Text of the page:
Vascular cell adaptive response to hypoxic stress includes enhanced production of sphingomyelin metabolites that regulate cell growth. Here, we examined the vascular smooth muscle (VSM) cell adaptive response to hypoxia (2 and 5% O2) and demonstrated that acute (≤16 h) hypoxic stress significantly stimulated VSM cell growth compared to cells grown under normoxic (21% O2) conditions. This stimulatory e1ect of hypoxia on VSM cell growth was significantly inhibited by pretreatment of cells with D-erythro-N,N-dimethylsphingosine, an inhibitor of sphingosine kinase. These results suggest a mechanism by which sphingosine 1-phosphate (S-1-P), a promitogenic sphingolipid-derived second messenger, may play a key role in hypoxia-induced VSM cell growth. Supporting this, S-1-P formation was significantly increased in VSM cells subjected to hypoxia. The hypoxia-induced increase in S-1-P level correlated with the decrease in total cellular ceramide content, a sphingolipid metabolite associated with inhibition of cell growth. The activity of sphingomyelinase was also significantly inhibited in hypoxia-treated VSM cells, likely further contributing to a decrease in total intracellular content of ceramide. As a decrease in ceramide content may play a role in hypoxia-induced VSM growth, we next examined the e1ects of ceramide in VSM cell growth. Elevating intracellular ceramide content through exogenous (C6-ceramide) or endogenous (ceramidase inhibition) manipulations led to a decrease in hypoxia-induced VSM cell growth. In contrast, hypoxia-induced VSM cell growth was further enhanced by S-1-P treatment. Together, our study indicates that hypoxia-induced VSM cell growth may be modulated by sphingomyelin metabolism that results in reduction of total intracellular ceramide level with concomitant increase in S-1-P formation.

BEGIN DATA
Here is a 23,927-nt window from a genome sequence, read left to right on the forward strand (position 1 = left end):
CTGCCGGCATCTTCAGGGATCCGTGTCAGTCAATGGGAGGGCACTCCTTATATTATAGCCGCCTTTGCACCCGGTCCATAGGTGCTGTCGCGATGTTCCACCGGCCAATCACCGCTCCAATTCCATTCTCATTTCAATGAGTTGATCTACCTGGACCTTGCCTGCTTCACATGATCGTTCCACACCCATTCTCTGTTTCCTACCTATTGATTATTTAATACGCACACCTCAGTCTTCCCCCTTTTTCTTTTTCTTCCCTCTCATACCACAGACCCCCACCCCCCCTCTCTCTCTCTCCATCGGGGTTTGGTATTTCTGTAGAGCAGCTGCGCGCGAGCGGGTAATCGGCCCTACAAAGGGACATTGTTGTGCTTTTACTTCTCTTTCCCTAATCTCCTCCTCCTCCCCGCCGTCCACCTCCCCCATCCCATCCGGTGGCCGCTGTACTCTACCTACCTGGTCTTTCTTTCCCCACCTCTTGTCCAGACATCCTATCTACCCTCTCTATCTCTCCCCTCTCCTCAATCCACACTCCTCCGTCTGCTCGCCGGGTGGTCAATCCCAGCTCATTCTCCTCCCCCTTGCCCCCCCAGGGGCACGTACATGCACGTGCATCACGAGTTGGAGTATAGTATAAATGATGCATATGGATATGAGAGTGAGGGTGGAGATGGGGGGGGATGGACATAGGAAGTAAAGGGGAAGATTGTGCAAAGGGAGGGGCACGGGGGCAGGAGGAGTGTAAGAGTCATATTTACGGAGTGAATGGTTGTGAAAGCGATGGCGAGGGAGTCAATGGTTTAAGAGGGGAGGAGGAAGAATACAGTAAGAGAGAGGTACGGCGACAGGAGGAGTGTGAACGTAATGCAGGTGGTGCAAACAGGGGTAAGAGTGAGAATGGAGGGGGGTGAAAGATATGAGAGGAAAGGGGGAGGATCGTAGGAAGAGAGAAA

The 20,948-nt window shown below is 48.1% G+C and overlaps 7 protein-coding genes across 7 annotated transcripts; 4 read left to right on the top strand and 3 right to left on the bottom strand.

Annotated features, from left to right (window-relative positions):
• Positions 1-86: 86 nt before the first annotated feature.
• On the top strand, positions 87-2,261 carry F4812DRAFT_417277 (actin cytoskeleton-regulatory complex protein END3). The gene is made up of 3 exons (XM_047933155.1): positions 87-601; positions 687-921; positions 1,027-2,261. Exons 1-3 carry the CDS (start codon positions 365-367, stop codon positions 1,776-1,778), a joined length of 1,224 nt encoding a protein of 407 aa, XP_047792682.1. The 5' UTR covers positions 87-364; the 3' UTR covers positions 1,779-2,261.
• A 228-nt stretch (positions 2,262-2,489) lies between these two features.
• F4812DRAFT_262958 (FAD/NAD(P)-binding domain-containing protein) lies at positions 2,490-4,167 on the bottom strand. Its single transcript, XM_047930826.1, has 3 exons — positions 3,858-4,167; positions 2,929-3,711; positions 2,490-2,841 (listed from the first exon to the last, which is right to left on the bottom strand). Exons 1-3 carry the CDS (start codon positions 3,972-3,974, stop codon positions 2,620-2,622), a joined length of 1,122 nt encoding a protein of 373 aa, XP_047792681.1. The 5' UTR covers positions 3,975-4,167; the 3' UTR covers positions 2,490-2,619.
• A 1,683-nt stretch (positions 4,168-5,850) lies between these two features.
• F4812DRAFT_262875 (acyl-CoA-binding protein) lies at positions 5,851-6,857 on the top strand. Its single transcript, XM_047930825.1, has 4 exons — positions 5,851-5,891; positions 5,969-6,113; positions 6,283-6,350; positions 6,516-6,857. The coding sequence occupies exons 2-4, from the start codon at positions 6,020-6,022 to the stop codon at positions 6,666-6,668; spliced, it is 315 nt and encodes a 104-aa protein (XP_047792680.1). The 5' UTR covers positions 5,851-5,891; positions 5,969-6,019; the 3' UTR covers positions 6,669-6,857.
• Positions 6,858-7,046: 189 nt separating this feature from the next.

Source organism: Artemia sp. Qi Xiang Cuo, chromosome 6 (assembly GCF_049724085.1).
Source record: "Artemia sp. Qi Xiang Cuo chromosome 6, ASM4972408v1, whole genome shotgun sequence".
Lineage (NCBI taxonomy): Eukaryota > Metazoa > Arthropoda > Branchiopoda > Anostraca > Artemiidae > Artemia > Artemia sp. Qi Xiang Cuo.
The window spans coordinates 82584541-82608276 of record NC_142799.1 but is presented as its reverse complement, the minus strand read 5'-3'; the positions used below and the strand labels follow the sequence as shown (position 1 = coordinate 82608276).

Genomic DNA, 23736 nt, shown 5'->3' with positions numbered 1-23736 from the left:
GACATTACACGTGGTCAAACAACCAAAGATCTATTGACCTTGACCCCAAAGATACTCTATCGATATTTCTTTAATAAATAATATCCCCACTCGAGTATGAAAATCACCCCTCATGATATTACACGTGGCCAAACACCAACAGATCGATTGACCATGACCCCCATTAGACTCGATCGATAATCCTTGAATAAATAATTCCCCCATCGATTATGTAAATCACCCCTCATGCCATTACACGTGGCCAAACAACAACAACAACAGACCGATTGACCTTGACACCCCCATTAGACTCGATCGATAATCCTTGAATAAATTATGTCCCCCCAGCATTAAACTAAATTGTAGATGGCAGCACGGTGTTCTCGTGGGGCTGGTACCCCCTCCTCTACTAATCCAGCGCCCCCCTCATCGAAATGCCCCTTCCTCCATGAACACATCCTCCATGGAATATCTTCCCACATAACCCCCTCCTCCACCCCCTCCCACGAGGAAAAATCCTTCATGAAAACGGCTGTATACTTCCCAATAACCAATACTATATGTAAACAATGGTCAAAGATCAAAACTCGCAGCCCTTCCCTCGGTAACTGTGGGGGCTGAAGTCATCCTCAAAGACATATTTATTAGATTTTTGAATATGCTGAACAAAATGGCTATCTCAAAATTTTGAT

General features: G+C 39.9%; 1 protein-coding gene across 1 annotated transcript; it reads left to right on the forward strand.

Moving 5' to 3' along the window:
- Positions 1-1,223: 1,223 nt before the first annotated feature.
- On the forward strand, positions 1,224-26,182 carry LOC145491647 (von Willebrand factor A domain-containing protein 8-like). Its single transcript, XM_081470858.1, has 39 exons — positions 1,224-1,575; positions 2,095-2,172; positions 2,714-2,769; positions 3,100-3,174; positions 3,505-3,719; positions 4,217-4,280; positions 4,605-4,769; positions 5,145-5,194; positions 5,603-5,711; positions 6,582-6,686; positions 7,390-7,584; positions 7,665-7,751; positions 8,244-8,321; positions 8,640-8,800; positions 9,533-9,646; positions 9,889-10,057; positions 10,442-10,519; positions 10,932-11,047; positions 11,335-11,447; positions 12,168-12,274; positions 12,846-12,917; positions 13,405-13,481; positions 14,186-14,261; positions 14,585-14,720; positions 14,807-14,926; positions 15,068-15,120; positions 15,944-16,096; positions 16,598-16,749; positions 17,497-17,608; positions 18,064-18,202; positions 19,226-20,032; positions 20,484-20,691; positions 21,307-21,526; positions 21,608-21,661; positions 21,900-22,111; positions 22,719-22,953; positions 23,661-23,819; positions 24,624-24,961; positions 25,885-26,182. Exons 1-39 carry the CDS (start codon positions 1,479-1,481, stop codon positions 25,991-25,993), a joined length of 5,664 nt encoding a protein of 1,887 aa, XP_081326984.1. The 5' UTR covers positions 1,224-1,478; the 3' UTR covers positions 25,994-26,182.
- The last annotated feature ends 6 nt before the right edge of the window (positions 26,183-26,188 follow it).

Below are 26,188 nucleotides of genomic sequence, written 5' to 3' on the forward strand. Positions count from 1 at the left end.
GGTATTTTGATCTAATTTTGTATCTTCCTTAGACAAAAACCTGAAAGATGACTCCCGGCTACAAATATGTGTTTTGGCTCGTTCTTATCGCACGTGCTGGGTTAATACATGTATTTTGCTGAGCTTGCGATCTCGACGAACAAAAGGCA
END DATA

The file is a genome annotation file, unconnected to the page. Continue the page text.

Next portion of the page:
All Science Journal Classification (ASJC) codes
- Molecular Biology